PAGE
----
The Spring Lady
Indianapolis: Bobbs-Merrill Company, . Neysa McMeinq. Hardcover. 298 pages. Hardcover, bound in green cloth with white lettering and blind-stamped decorations on the front board and spine. Top edge a bit dust-soiled, but otherwise a clean, fine copy. The white jacket, with gold embossed lettering on the front panel, features a pastel illustration of a young women with flowers, a scarf and a large hat. The jacket has an inch-wide chip at the top of the rear spine fold, affecting no text, two one-inch closed tears to the top edge, two quarter-inch closed tears at the bottom edge, three light-brown stains on spine panel, and light overall soiling. Jacket enclosed in a clear, archival-quality, removable protective cover. Item #885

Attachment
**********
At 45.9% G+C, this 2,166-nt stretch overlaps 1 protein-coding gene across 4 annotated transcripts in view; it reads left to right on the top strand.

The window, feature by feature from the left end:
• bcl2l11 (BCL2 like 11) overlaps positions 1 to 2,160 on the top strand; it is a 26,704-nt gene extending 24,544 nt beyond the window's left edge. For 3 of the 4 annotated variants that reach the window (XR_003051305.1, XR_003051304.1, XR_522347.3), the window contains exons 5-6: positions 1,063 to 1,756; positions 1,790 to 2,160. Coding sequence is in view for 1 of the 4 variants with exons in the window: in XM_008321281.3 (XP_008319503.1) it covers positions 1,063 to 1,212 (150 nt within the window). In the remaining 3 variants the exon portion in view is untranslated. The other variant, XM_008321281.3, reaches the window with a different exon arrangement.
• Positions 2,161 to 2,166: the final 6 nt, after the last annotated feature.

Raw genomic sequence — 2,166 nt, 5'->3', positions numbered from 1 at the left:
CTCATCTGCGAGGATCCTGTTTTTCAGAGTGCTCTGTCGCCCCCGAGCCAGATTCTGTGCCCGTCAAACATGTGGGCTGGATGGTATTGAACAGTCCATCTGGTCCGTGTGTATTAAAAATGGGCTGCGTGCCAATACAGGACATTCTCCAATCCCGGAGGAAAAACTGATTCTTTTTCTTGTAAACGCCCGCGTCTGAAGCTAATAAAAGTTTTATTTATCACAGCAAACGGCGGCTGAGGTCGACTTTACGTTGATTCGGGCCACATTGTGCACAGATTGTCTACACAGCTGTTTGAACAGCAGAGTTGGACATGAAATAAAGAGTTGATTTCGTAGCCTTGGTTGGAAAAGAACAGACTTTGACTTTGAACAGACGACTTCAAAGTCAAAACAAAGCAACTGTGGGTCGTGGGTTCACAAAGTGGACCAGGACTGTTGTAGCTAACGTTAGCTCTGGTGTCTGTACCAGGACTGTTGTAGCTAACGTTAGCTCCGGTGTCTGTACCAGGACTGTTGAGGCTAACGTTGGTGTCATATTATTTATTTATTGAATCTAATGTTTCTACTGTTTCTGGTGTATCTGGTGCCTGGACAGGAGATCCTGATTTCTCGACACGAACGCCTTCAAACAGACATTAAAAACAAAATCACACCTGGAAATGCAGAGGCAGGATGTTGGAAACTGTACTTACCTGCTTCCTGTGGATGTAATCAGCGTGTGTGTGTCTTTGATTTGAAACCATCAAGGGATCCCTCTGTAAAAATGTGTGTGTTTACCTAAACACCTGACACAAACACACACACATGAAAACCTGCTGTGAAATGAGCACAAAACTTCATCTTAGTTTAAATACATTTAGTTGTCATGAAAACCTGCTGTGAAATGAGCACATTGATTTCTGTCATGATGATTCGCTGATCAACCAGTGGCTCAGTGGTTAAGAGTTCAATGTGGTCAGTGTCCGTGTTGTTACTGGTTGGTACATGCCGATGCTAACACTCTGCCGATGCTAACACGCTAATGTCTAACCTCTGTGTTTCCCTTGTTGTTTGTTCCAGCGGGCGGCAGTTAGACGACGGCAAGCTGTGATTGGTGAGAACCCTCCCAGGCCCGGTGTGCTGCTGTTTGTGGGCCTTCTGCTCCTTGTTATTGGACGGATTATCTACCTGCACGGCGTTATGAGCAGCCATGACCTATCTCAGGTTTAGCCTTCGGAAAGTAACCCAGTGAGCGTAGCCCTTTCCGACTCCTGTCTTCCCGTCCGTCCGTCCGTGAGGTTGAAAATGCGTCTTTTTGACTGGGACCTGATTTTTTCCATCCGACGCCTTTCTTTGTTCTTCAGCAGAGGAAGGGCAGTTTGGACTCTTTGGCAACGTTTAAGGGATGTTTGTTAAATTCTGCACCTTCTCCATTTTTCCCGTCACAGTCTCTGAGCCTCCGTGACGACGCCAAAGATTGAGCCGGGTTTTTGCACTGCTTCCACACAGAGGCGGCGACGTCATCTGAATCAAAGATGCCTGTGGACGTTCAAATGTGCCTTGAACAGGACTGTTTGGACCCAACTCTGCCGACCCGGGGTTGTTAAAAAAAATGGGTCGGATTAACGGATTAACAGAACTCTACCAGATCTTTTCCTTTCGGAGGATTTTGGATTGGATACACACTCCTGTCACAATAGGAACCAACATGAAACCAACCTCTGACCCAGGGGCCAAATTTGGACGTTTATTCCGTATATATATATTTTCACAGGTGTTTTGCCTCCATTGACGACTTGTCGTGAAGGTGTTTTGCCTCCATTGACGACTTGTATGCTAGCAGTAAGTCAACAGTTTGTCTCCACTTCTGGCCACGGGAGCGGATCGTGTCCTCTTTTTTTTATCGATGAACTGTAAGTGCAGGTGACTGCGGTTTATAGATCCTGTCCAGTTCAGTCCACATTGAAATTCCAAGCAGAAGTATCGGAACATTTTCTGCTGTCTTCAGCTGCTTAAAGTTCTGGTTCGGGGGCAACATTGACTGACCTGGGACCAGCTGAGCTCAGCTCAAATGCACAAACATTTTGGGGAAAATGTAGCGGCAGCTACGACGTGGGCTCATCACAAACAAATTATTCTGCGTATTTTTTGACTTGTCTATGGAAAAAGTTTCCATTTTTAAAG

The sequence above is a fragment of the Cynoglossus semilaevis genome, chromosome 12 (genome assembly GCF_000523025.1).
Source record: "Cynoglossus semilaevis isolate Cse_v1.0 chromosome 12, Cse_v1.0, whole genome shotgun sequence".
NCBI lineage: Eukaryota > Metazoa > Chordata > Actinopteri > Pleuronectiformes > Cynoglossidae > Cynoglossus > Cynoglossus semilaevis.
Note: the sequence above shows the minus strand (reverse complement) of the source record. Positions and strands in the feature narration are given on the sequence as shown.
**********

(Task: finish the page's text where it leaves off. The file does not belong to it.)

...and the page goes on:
Though now obscure, the author had some success as a writer, particularly with short fiction for magazines; her Saturday Evening Post story The Path of Glory, about the death of a poor American in the French army, was chosen for the 1917 edition of Edward J. O'Brien's influential annual Best Short Stories series. She also wrote some material for children and is credited on the Internet Movie Database (imdb.com) as a writer for two films, The Man Hater and The Man Who Was Afraid, both from 1917. The Spring Lady tells a story of a wealthy New York woman who, tired of luxury and the meaninglessness of her life, leaves her home and family for nature, open space, and a village in the Catskills, where she gets involved with local people and tries to keep her identity secret. The Sept. 20, 1914, New York Times called it "a pleasant, earnest little story, told with, now and then, much beauty of narrative." The book's jacket art is by Neysa McMein, the noted commercial artist and a minor cultural figure of the time. McMein (1888 - 1949) illustrated covers for numerous magazines, particularly McCall's and the Saturday Evening Post; she also did advertising graphics work for leading products and brands including Palmolive soap and Lucky Strike cigarettes, and she created the original image of Betty Crocker, the fictional General Mills homemaker. McMein's Crocker was once voted the second most famous woman in the United States, after Eleanor Roosevelt. In the 1920s McMein socialized with New Yorkers associated with the Algonquin Round Table; a character by her name appeared in the 1994 Dorothy Parker film "Mrs. Parker and the Vicious Circle." She also was an early member of the Lucy Stone League, which advocated women's use of their birth names after marriage. In later years she focused on portrait painting and also illustrated a comic strip, Deathless Deer. The Society of Illustrators inducted her into its hall of fame in 1986, and her June 1932 McCall's cover appeared on a U.S. Postal Service 34-cent stamp in 2001. This 1914 jacket is a very early example of her work.